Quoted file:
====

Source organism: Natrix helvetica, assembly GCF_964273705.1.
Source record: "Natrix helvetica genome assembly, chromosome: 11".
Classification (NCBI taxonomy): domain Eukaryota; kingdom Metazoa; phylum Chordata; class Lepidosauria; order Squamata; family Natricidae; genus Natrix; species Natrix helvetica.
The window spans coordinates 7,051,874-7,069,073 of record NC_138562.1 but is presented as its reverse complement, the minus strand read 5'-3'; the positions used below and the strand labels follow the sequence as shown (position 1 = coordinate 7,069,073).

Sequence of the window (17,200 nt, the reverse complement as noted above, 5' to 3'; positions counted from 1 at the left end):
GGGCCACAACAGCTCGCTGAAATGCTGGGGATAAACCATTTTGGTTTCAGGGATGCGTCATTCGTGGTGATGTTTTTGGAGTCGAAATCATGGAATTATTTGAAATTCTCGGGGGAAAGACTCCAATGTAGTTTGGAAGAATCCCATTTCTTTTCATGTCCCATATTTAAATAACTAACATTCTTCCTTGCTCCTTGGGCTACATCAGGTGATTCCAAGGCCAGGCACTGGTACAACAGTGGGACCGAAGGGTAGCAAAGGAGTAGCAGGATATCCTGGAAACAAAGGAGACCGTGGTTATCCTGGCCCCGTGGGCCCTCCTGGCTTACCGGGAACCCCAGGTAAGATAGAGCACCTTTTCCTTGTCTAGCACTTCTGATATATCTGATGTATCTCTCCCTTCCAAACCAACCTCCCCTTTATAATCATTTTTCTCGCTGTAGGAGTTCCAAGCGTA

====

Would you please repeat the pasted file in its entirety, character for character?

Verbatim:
Source organism: Natrix helvetica, assembly GCF_964273705.1.
Source record: "Natrix helvetica genome assembly, chromosome: 11".
Classification (NCBI taxonomy): domain Eukaryota; kingdom Metazoa; phylum Chordata; class Lepidosauria; order Squamata; family Natricidae; genus Natrix; species Natrix helvetica.
The window spans coordinates 7,051,874-7,069,073 of record NC_138562.1 but is presented as its reverse complement, the minus strand read 5'-3'; the positions used below and the strand labels follow the sequence as shown (position 1 = coordinate 7,069,073).

Sequence of the window (17,200 nt, the reverse complement as noted above, 5' to 3'; positions counted from 1 at the left end):
GGGCCACAACAGCTCGCTGAAATGCTGGGGATAAACCATTTTGGTTTCAGGGATGCGTCATTCGTGGTGATGTTTTTGGAGTCGAAATCATGGAATTATTTGAAATTCTCGGGGGAAAGACTCCAATGTAGTTTGGAAGAATCCCATTTCTTTTCATGTCCCATATTTAAATAACTAACATTCTTCCTTGCTCCTTGGGCTACATCAGGTGATTCCAAGGCCAGGCACTGGTACAACAGTGGGACCGAAGGGTAGCAAAGGAGTAGCAGGATATCCTGGAAACAAAGGAGACCGTGGTTATCCTGGCCCCGTGGGCCCTCCTGGCTTACCGGGAACCCCAGGTAAGATAGAGCACCTTTTCCTTGTCTAGCACTTCTGATATATCTGATGTATCTCTCCCTTCCAAACCAACCTCCCCTTTATAATCATTTTTCTCGCTGTAGGAGTTCCAAGCGTA